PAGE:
Over the last two years, the Small Business Administration has made laudable progress in building and using evidence in order to learn what works and help programs improve. That includes launching an evaluation office and a chief data officer role within the CFO’s office, as well as creating a learning agenda to identify priority research questions from its bureaus.
To learn more, we are joined by Jason Bossie, who serves as the Director of SBA’s Office of Performance Management, serving under CFO Tim Gribben.
Web extra: Jason discusses the SBA’s acquisition vehicle for program evaluation and why it’s been useful. [click here]
The post How the Small Business Administration became a leader in evidence-based decision making: An interview with Jason Bossie, Director, Office of Performance Management, SBA – Episode #169 appeared first on Gov Innovator podcast.
It has been estimated that more than half of Americans are saving too little to support an adequate lifestyle if they plan to retire at age 65. It was economist and recent Nobel prize winner Richard Thaler who suggested a fix: Make payroll retirement savings plans available to everyone and then by add design features to make it easier for workers to make good choices.
The State of Oregon was the first out of the gate to do that. In 2017, it launched OregonSaves, a savings plan that covers private sector workers who do not otherwise have access to a savings plan in their workplace. Eight states have similar programs in the works, including California and Illinois, which are expected to start their versions in 2018. To learn more about OregonSaves, we are joined by its founding executive director, Lisa Massena.
The post How Oregon’s auto-enrollment IRA program, OregonSaves, helps state residents save for retirement: An interview with Lisa Massena, Executive Director, OregonSaves – Episode #168 appeared first on Gov Innovator podcast.
Low-income and first-generation students enroll in and complete college at much lower rates than their more advantaged peers. This is particularly problematic because of the strong link between educational attainment and subsequent earnings, underscoring the need to find effective strategies that promote persistence and degree attainment.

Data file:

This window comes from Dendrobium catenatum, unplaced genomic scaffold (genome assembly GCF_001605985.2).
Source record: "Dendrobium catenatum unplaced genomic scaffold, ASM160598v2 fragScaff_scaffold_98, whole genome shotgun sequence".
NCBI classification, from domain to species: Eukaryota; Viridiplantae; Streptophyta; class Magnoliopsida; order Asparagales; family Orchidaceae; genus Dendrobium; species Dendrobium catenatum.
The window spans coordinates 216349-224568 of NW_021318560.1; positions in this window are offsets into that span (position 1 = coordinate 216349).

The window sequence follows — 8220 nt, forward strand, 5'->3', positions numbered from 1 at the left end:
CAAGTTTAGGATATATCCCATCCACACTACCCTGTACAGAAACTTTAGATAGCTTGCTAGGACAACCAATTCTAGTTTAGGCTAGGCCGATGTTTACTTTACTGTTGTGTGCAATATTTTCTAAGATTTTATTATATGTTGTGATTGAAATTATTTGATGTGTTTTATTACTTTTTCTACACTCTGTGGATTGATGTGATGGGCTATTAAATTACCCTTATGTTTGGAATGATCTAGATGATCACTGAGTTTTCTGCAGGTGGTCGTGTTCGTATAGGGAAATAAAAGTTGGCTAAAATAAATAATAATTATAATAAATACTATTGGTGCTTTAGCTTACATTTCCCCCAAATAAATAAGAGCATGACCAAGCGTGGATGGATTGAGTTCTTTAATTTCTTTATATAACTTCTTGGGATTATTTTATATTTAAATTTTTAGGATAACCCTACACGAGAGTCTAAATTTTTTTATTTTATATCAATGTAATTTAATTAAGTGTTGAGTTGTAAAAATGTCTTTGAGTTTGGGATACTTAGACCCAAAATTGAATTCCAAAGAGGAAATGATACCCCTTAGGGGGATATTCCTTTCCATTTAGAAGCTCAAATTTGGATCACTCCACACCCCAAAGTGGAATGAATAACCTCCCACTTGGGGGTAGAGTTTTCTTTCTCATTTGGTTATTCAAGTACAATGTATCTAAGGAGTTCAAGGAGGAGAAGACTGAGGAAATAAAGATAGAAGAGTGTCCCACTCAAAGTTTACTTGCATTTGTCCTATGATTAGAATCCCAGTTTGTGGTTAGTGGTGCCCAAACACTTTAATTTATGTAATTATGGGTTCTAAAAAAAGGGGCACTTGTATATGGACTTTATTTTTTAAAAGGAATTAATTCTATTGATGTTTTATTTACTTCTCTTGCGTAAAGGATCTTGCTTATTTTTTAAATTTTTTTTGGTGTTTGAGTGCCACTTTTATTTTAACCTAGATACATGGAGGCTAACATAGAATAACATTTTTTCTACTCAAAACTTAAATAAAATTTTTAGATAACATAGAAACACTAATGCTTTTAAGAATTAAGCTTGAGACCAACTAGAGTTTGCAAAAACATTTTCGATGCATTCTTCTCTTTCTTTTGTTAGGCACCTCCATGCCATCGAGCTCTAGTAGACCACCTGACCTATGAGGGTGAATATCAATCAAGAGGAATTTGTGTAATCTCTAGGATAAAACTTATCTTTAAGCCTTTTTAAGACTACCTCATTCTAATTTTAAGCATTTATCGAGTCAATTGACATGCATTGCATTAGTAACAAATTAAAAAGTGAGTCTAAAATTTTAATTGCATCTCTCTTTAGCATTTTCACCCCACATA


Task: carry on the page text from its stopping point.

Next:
We profile two such programs that are making an important difference, as shown by rigorous program evaluations. They are the City University of New York’s (CUNY’s) Accelerated Study in Associate Programs (ASAP) and the Dell Scholars program. We are joined by two researchers who helped lead the respective evaluations of these programs. Lindsay Page (@linzcpage) is a professor at the School of Education at the University of Pittsburgh and Michael Weiss (@MDRC_News) is a Senior Associate at MDRC.
Additional resources: Learn more by accessing MDRC’s reports on CUNY ASAP [click here] and the study of the Dell Scholars Program by Lindsay Page and her co-authors, Stacy Kehoe, Benjamin Castleman and Gumilang Sahadewo [click here].
The post Two promising strategies to promote college success for disadvantaged students: An interview with Lindsay Page, University of Pittsburgh, and Michael Weiss, MDRC – Episode #167 appeared first on Gov Innovator podcast.
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